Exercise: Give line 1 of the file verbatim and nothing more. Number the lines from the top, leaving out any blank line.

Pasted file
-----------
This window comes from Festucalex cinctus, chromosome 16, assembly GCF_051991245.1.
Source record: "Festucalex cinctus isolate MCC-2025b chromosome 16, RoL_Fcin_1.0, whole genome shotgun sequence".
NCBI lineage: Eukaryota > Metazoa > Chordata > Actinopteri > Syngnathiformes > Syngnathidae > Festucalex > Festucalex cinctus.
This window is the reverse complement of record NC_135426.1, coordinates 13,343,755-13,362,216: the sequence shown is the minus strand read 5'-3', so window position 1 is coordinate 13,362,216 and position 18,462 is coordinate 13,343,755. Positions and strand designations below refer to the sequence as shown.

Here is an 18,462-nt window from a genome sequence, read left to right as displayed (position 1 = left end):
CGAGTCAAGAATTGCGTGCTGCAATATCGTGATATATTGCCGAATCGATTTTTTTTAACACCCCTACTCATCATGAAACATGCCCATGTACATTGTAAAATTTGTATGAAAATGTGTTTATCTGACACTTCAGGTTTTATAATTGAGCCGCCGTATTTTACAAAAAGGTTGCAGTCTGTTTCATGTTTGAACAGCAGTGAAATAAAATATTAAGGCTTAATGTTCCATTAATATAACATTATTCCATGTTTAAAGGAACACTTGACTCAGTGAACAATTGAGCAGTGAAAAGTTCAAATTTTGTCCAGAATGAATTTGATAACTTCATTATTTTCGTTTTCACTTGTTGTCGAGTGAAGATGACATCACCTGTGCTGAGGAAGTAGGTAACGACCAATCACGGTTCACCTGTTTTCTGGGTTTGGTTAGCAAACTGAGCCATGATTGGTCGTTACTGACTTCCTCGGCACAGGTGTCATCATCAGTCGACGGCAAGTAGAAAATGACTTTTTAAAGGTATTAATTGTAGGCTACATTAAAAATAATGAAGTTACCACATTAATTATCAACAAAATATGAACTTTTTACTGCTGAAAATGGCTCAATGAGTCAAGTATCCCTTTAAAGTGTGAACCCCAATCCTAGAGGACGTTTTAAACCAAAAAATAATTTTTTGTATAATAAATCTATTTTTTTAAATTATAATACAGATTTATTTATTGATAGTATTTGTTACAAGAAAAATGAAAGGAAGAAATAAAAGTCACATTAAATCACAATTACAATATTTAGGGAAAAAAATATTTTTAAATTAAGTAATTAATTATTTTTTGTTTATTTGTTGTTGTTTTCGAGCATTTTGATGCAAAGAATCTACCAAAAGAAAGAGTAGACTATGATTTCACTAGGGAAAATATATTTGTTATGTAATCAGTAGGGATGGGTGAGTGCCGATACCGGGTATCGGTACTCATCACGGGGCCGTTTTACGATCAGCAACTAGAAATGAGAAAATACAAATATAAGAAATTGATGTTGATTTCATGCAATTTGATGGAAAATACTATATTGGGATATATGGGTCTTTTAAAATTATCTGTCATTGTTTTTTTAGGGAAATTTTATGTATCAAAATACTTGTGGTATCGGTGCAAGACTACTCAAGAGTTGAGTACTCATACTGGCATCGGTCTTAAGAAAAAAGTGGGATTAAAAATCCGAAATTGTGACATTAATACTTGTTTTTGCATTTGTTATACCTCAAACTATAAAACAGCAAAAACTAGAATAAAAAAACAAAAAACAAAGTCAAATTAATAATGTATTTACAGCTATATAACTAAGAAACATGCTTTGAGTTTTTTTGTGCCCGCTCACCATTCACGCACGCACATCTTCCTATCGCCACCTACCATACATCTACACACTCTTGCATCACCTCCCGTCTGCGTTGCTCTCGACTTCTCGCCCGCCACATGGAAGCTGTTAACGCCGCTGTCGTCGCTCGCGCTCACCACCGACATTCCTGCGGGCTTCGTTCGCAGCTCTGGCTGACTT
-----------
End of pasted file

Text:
This window comes from Festucalex cinctus, chromosome 16, assembly GCF_051991245.1.